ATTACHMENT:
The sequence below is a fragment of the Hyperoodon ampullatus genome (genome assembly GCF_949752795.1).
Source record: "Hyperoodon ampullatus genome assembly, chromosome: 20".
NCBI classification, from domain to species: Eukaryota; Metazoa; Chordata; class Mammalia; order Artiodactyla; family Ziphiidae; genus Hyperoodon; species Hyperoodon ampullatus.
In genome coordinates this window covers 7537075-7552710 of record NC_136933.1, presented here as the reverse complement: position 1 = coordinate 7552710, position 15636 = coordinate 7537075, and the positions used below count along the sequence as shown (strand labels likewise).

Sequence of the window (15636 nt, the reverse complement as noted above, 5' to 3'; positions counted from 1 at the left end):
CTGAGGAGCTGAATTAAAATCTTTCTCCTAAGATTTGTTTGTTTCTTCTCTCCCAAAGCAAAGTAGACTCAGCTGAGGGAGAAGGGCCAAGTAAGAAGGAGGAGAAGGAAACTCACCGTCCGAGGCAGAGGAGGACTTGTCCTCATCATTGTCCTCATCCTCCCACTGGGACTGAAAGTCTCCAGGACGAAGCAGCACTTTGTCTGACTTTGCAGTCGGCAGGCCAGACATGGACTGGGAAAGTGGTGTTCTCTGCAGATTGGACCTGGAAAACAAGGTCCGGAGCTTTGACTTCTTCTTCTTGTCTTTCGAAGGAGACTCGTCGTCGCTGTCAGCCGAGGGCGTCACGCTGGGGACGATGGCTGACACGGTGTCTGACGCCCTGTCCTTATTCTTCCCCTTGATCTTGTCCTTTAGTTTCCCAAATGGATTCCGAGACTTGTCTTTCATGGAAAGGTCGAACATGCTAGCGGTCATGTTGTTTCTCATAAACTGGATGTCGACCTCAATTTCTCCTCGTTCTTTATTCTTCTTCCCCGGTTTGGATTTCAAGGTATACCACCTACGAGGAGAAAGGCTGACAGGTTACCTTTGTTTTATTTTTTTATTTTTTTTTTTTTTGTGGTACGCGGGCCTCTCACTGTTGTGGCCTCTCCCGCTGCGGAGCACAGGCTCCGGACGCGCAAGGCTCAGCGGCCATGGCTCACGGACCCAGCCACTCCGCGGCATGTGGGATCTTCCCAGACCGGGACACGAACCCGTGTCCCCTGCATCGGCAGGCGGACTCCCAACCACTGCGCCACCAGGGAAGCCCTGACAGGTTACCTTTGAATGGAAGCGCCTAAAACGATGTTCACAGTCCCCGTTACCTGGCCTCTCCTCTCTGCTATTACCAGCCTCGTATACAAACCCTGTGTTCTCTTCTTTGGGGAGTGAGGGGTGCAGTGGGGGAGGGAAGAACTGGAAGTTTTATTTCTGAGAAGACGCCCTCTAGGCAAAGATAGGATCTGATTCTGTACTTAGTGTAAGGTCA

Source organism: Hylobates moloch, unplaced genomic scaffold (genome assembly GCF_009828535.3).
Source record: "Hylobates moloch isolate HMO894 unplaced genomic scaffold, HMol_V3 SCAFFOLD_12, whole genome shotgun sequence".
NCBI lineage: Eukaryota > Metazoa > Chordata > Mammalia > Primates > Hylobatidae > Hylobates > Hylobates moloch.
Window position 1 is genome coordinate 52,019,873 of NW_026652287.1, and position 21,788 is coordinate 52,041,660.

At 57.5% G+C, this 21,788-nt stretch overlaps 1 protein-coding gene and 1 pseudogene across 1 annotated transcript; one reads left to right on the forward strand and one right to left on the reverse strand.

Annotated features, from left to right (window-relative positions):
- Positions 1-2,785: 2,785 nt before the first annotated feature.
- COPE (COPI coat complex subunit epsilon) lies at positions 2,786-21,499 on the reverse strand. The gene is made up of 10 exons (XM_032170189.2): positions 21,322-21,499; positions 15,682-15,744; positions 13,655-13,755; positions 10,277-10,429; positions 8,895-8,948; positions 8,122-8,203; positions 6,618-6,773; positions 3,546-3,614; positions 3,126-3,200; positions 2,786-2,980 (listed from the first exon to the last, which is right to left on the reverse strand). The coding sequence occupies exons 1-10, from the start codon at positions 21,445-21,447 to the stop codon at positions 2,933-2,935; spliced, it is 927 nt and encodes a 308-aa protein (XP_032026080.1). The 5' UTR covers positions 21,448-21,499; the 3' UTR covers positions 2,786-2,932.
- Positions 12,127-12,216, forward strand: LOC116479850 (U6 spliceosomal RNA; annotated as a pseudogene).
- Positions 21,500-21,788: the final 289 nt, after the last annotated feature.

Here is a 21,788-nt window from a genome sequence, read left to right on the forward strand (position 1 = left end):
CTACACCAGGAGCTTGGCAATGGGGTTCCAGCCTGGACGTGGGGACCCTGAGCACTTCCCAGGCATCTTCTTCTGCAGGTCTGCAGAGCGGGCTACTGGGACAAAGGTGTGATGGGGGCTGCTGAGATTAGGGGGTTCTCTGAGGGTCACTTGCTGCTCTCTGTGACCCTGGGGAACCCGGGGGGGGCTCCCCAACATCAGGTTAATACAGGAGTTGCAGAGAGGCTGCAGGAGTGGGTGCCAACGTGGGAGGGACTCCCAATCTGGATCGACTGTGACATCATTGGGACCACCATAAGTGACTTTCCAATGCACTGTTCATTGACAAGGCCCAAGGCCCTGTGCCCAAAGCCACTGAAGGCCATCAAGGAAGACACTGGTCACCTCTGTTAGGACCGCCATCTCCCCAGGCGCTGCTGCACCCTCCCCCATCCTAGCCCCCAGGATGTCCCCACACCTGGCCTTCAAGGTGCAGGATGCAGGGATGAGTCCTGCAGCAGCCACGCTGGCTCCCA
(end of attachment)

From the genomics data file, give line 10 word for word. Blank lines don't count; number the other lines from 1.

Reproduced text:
Window position 1 is genome coordinate 52,019,873 of NW_026652287.1, and position 21,788 is coordinate 52,041,660.